29 Nov 23, 05:34 am

Recent Posts

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91
General Maintenance, Servicing, and Mechanical / Re: Seized Chain Adjuster
« Last post by Art on 31 October, 2023, 12:00:22 pm »
Never got around to that rear tyre but here's my rear wheel tool kit. Note the piece of ply and wooden chock supporting the weight of the rear wheel and the No3 cross point screwdriver to line up the rear wheel, axle and swinging arm when re-assembling.

Don't forget to coat the adjusters and axle with a general purpose lithium grease.

92
For Sale Board / Re: Various CBF Accessories for sale
« Last post by phild on 31 October, 2023, 12:00:06 pm »
All gone to the charity shop.👍
93
New Members / Re: Back on a bike
« Last post by edger on 30 October, 2023, 06:15:07 pm »
Bought a new bike in the winter respect !!! heated grips and base layer thermals rule  :001:
94
Lighting, Electrical, and Wiring / Re: spark plugs
« Last post by marky99925 on 30 October, 2023, 01:59:15 pm »
Yes Art exactly right, Nick stressed 10-12nm, and for clarity he also mentioned the half thread. I haven't checked the manual recommended torque yet but based your point about the different metal i see the justification for Nick's insistence on 10-12nm and will go with it.
As a kid i well remember stripping the thread in a suzuki 2 stroke, at least it was easily accessible, this was before  i had heard of torque wrenches, (and couldn't have afforded them anyway, happy days...well not that one!).
95
Lighting, Electrical, and Wiring / Re: spark plugs
« Last post by Art on 30 October, 2023, 01:22:19 pm »
As I read that my thought was stainless steel may be a harder material than the regular steel washer, did Nick specify what the correct torque would be? I note Honda specification for the spark plug torque is 16 Nm but NGK specification is 10-12 Nm for their M10 threaded spark plugs into an aluminium head although it aybe that the NGK lower specification does not apply to the EH half threaded plug types.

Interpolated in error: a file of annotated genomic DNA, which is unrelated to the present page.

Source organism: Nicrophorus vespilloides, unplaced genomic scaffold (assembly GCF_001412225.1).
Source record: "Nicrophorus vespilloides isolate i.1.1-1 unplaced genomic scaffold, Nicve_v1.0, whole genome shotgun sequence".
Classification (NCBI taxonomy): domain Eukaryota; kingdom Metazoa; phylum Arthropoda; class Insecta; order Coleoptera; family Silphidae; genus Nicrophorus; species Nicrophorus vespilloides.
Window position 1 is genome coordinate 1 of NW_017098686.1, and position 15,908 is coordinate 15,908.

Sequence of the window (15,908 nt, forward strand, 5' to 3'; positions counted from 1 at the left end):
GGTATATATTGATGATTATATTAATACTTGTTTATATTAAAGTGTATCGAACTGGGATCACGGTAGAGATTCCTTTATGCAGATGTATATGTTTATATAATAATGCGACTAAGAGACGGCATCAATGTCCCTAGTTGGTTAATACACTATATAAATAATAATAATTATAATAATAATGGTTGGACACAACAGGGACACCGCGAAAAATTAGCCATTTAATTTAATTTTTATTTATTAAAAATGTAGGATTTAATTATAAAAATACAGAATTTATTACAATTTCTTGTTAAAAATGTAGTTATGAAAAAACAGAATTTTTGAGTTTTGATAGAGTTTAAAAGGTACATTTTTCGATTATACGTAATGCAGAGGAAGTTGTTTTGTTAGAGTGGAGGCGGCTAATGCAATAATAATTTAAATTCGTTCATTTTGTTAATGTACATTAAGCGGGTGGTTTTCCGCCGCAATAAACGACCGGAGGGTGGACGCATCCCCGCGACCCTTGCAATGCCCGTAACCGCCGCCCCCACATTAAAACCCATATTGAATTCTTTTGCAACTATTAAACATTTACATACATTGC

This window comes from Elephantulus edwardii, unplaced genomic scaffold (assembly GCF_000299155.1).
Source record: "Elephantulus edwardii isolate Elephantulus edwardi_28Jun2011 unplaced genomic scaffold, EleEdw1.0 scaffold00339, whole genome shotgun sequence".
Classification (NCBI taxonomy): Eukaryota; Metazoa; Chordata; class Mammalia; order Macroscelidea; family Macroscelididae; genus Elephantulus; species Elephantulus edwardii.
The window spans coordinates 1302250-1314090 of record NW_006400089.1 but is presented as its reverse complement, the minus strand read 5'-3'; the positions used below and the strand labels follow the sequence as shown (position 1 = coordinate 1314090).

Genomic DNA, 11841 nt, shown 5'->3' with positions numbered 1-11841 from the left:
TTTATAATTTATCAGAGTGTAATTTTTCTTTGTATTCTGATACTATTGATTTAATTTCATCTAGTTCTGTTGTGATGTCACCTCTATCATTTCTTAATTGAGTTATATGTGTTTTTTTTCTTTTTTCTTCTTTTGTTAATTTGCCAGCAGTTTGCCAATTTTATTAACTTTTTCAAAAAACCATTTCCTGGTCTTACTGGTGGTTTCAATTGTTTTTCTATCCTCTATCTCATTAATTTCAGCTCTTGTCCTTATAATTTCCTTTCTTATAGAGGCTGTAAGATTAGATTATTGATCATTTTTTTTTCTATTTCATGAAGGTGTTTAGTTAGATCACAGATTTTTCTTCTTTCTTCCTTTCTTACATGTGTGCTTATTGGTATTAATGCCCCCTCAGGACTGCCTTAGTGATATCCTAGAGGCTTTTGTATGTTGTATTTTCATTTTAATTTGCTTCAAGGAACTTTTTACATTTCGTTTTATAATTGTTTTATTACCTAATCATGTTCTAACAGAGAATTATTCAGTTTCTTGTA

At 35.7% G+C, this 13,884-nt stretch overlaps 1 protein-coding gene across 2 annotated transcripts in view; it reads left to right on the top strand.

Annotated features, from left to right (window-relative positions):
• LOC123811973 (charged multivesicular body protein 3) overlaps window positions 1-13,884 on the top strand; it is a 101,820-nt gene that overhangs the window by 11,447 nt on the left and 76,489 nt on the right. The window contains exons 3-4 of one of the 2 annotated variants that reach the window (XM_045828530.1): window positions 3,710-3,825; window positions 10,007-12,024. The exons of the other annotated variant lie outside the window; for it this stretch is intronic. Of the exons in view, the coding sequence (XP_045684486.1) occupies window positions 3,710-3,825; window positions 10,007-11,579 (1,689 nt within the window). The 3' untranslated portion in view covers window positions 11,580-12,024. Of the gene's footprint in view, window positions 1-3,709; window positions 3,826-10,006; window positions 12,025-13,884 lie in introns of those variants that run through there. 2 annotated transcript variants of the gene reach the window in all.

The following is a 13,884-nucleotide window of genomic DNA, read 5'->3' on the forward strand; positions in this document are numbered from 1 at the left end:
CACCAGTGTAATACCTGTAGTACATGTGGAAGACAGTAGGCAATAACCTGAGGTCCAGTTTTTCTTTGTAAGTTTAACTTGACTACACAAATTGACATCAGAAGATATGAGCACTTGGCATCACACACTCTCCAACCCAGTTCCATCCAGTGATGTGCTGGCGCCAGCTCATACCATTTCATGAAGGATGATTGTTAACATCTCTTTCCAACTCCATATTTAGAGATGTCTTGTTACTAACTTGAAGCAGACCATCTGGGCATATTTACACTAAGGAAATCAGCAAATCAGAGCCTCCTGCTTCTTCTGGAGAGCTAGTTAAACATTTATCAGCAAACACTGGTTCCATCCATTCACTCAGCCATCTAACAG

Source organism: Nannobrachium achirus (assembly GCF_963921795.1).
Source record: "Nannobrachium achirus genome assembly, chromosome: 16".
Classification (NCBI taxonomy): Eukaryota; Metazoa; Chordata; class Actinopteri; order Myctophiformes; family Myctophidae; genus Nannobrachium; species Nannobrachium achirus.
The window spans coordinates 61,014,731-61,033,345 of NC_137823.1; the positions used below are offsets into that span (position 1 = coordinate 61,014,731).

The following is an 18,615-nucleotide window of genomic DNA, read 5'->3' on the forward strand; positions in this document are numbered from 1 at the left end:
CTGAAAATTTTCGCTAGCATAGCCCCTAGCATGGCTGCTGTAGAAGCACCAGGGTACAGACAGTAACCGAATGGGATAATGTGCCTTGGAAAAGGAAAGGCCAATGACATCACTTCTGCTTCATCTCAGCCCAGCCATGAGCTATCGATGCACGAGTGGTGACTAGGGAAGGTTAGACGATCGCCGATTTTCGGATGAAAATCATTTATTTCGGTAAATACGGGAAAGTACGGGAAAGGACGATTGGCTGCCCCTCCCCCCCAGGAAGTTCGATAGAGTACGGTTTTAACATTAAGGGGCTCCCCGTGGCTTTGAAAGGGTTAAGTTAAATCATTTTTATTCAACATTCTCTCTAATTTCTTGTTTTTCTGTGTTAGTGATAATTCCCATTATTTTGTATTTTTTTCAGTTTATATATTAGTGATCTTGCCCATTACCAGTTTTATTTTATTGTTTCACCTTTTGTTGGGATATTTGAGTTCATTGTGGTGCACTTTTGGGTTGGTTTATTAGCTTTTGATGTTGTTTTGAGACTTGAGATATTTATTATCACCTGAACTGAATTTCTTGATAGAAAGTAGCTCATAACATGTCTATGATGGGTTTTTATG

96
Lighting, Electrical, and Wiring / Re: spark plugs
« Last post by marky99925 on 30 October, 2023, 11:07:25 am »
OK mystery solved, for anyone who is interested NGK rang me from the UK today, (!) The 'S' denotes a stainless steel washer and that is the only difference, so all good to use.
Nick in technical did impress the importance of using the correct torque. What a brilliant response.
97
General Maintenance, Servicing, and Mechanical / Re: Seized Chain Adjuster
« Last post by Art on 30 October, 2023, 09:36:53 am »
Remove the axle nut, support the weight of the wheel on a piece of plywood and wooden chock or similar (photograph to follow as I'm taking my rear wheel off for a new rear tyre later today) and tap the axle with a soft polyurethane or rubber mallet to free it. To completely remove the axle you will need to rotate it (lefty loosey) as you pull it out by hand.  If you don't have a soft mallet eBay, Amazon or your preferred tool supplier should get you sorted for around 5, no need for the home mechanic to buy anything reassuringly expensive here. Attack it with a hammer monkey boy style at your own risk of damaging the threads, when re-assembling the adjusters and axle a goodly coating of a general purpose lithium grease, torque to 98 Nm (72 lbf-ft) no more no less, noting the axle nut is a re-usable U- nut with a friction clamp cut into the top threads.
98
General Maintenance, Servicing, and Mechanical / Re: Seized Chain Adjuster
« Last post by kingstonr on 30 October, 2023, 06:39:36 am »
That's Art.

No axle is seized too probably around left swing arm area.  I put some penetrating fluid on last night but aren't that confident of getting the axle moving.  Hopefully wonders do happen.

Maybe a job for local shop. I'll have another go tonight.
99
New Members / Re: Back on a bike
« Last post by Art on 30 October, 2023, 01:10:09 am »
 :405:

The CBF1000 is a much over looked choice for a Sports Tourer that ticks many boxes in its class. Mostly thanks to greedy dealerships over stocking to beat the January 2011 rise in tax rates 2012 was a transitional year for the sale of Honda CBF 1000's with two models being sold. The earlier, original model manufactured between 2006 and 2010 was sold between 2006 and 2013 and is the SC58 (MKI). The later face lift model manufactured and sold from 2010 to 2013 is the SC64 (MKII) with some new old stock being sold and registered as late as 2016. Check the 4th to 7th digits of the VIN number to be sure which model you have. While you're there check the 10th digit of the VIN number which indicates the year of assembly 6=2006, 7=2007, 8=2008, 9=2009, A=2010, B=2011, C=2012 etc.

eBay, Amazon or your preferred retailer could be your best friend, get yourself a disc lock reminder.

100
General Maintenance, Servicing, and Mechanical / Re: Seized Chain Adjuster
« Last post by Art on 30 October, 2023, 12:39:02 am »
That's virtually impossible with the amount of play there is between the adjuster the adjuster and swinging arm, have you slackened off the axle nut?

Is there any horizontal movement in the axle?
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